Church-bell was in late Old English. Church-goer is from 1680s. Church key is early 14c.; slang use for "can or bottle opener" is by 1954, probably originally U.S. college student slang. Church-mouse, proverbial in many languages for its poverty, is 1731 in English.
church (v.)
"to bring or lead to church," mid-14c., from church (n.). Related: Churched.
churchman (n.)
mid-13c., from church (n.) + man (n.).
churchyard (n.)
early 12c., from church + yard (n.1).
churl (n.)
Old English ceorl "peasant, freeman, man without rank," from Proto-Germanic *kerlaz, *karlaz (cognates: Old Frisian zerl "man, fellow," Middle Low German kerle, Dutch kerel "freeman of low degree," German Kerl "man, husband," Old Norse karl "old man, man").

It had various meaning in early Middle English, including "man of the common people," "a country man," "husbandman," "free peasant;" by 1300, it meant "bondman, villain," also "fellow of low birth or rude manners." For words for "common man" that acquire an insulting flavor over time, compare boor, villain. In this case, however, the same word also has come to mean "king" in many languages (such as Lithuanian karalius, Czech kral, Polish król) via Charlemagne.
churlish (adj.)
late Old English cierlisc "of or pertaining to churls," from churl + -ish. Meaning "deliberately rude" is late 14c. Related: Churlishly; churlishness.
churn (n.)
Old English cyrin, from Proto-Germanic *kernjon (cognates: Old Norse kirna, Swedish kärna, Danish kjerne, Dutch karn, Middle High German kern); probably akin to cyrnel "kernel" (see kernel) and describing the "grainy" appearance of churned cream.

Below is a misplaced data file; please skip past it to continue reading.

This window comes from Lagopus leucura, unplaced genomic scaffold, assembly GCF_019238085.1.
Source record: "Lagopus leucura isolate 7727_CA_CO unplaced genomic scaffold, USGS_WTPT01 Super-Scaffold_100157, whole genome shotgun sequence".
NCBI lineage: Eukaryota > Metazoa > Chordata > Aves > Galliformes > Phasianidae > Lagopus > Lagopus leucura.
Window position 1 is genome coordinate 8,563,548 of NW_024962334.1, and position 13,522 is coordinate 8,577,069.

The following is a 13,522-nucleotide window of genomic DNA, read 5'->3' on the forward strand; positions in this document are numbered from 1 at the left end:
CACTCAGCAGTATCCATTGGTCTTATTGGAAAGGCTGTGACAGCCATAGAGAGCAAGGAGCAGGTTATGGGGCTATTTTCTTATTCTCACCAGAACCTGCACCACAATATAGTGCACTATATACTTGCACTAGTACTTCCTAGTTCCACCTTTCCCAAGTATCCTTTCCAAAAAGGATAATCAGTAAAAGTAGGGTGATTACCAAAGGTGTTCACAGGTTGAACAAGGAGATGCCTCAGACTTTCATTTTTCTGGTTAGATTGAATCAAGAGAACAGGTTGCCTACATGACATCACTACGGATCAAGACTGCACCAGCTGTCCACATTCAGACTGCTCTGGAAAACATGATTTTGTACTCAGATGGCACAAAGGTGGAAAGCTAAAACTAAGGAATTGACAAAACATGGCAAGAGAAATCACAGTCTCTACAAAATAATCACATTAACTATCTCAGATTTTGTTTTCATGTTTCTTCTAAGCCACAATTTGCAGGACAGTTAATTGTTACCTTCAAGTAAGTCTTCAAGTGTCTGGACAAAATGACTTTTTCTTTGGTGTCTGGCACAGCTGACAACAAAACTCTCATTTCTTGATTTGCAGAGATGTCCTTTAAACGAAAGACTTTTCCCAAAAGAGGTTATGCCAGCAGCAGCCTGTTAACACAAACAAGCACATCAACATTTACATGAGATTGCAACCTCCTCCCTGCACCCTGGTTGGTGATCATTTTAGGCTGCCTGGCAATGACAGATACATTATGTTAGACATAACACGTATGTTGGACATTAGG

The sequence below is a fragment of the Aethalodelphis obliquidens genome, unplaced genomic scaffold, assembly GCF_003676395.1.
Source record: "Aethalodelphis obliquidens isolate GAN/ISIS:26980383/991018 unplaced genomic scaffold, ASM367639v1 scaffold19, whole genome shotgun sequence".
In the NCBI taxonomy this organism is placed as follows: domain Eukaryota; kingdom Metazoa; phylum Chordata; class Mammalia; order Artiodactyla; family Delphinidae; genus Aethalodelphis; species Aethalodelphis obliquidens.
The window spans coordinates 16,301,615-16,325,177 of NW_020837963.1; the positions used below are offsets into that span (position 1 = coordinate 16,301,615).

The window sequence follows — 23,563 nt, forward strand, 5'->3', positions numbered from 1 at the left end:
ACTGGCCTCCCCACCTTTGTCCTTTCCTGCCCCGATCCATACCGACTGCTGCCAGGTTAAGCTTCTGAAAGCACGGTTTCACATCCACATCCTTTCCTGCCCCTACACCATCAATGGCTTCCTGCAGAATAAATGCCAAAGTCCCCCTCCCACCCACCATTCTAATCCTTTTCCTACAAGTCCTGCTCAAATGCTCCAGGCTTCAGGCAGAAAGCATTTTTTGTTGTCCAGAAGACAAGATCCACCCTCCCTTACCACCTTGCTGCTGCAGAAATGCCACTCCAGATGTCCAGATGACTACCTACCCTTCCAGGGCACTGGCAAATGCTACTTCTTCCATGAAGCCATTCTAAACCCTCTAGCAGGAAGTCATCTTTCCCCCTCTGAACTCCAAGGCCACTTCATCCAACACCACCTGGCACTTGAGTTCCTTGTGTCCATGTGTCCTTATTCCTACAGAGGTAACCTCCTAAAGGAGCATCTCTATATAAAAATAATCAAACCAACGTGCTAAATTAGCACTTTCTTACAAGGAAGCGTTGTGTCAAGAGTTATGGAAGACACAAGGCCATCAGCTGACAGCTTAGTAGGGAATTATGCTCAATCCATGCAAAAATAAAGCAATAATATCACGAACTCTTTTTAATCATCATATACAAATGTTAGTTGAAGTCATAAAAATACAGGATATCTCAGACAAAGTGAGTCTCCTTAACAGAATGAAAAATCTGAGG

churn (v.)
mid-15c., chyrnen, from churn (n.). Extended senses are from late 17c. Intransitive sense is from 1735. Related: Churned; churning. To churn out, of writing, is from 1902.
chute (n.1)
1725, American English, "fall of water" (earlier shoot, 1610s), from French chute "fall," from Old French cheoite "a fall," fem. past participle of cheoir "to fall," from Latin cadere (see case (n.1)). Meaning "inclined tube, trough" is from 1804; that of "narrow passage for cattle, etc." first recorded 1881. In North America, absorbing some senses of similar-sounding shoot (n.1).
chute (n.2)
short for parachute (n.), attested from 1920.
chutney (n.)
1813, from Hindi chatni.
chutzpah (n.)
also hutzpah, 1892, from Yiddish khutspe "impudence, gall." from Hebrew hutspah. The classic definition is that given by Leo Rosten: "that quality enshrined in a man who, having killed his mother and father, throws himself on the mercy of the court because he is an orphan."
chyle (n.)
1540s, from Late Latin chylus, from Greek khylos "juice" (of plants, animals, etc.), from stem of khein "to pour, gush forth," from PIE *ghus-mo-, from root *gheu- "to pour, pour a libation" (see found (v.2)). Compare also chyme.
chyme (n.)
early 15c., "bodily fluid;" c.1600 in specific sense of "mass of semi-liquid food in the stomach," from Latin chymus, from Greek khymos, nearly identical to khylos (see chyle) and meaning essentially the same thing. Differentiated by Galen, who used khymos for "juice in its natural or raw state," and khylos for "juice produced by digestion," hence the modern distinction.
CIA
U.S. civilian espionage agency, initialism (acronym) of Central Intelligence Agency, founded 1947 as successor to the Office of Strategic Services (OSS).
ciabatta (n.)
type of Italian bread, c.1990, from Italian ciabatta, literally "carpet slipper," so called for its shape; from the same source that produced French sabot, Spanish zapata (see sabotage (n.)).